The long “tailoring” weekend that started with yesterday’s post on the Sicilian school continues today with a post that focuses on art and fashion and in particular on Late Renaissance painter Giovanni Battista Moroni.
In the novel, fictitious fashion designer Salvatore Vassalli takes inspiration for his Neo-Renaissance designs from the details of the costumes in Paolo Uccello, Piero della Francesca and Parmigianino’s paintings.
The designer also keeps in his studio a print of Moroni’s Tailor because, according to Vassalli, the painting embodies the perfection of menswear’s jackets and suits.
After a powerful Bergamo-based family that protected him fell into disgrace, Moroni moved in the province, focusing on his portraits.
Moroni brought an important change in the art world since, before him, the subjects portrayed were mainly noble men and women.
The painter revolutionised this habit focusing on portraits of the Bergamasque aristocracy, but also of ordinary people, from scholars and professionals such as a captain of a mercenary army, a tailor, an Albanian merchant and a farmer.
Moroni's paid special attention to textiles and clothing - Prospero Alessandri’s portrait presents a gentleman in typical Renaissance attire characterised by some wonderful nuances and fabric details - and psychological penetration.
While Moroni's portraits didn't show the most heroic aspects of life, everyday life and ordinary professions were perfectly represented.
Moroni was a passionate supporter of realism and naturalism, this was the main reason why he focused on the faces and the elegant costumes of his characters and also tried to represent the social and moral values behind his paintings.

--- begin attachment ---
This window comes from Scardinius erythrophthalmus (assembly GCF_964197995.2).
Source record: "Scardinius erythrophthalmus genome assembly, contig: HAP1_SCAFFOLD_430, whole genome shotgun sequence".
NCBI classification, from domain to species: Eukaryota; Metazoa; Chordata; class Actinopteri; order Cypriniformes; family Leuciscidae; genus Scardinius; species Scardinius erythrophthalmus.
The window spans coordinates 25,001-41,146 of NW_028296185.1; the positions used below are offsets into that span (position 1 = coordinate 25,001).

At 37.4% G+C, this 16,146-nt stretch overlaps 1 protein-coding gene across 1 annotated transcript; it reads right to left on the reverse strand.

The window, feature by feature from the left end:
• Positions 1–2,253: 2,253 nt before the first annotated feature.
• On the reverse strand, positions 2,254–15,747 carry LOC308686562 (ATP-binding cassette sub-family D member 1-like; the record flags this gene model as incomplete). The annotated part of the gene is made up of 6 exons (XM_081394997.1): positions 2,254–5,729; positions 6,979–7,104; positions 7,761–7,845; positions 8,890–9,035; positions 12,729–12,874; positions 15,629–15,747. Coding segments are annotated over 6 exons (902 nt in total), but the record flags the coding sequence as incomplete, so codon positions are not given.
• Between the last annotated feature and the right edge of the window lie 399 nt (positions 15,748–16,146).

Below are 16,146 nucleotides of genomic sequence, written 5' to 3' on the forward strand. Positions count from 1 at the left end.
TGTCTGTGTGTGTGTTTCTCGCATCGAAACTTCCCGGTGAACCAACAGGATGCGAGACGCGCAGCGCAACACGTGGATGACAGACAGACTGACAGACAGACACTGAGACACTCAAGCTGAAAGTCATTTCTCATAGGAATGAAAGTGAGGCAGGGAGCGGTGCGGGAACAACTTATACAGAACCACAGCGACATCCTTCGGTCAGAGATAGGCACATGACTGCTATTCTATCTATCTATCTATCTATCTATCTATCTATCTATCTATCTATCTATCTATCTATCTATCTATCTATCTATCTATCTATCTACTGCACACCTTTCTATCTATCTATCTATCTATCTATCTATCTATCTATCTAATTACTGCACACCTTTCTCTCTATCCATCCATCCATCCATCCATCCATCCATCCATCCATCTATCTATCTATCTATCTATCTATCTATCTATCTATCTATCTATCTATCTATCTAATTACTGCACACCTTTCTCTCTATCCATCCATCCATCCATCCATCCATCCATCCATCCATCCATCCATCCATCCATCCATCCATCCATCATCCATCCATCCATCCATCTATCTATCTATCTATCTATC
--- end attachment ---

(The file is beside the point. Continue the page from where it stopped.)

His portrait of Isotta Brembati shows the poetess wearing a rather elaborate dress accessorised with multiple necklaces, yet the most important thing in the painting is the intense look in her eyes that evoked Brembati's thoughtful mind and profound intelligence.
Moroni’s Tailor is one of his classic paintings of people "in action" and it also represented an example of social redemption since it showed a young man at work, cutting the fabric with an extremely serious look in his eyes.
The painting hinted at the fact that manual work was not to be considered as something degrading.
The needle was indeed a sort of brush, leaving not traces of paint on a canvas, but colourful and indelible threads in the fabrics.
A tailor creating unique
works of art for the body could have therefore been compared to a painter.
Moroni's tailor seemed to have cultural and moral dignity, elements represented by his pose, composure and clothes.
As a consequence, The Tailor became a sort of symbol for all craftsmen, representing also the future middle classes.
Marco Boschini in his book La carta del navegar pitoresco (1660) stated Moroni was a very talented painter because he had portrayed with great skills a tailor with a more eloquent language than a lawyer's.
Final note for fashion students: try to rediscover the colours, details and embellishments Moroni included in his paintings, I'm sure some of them will provide you with some interesting inspirations.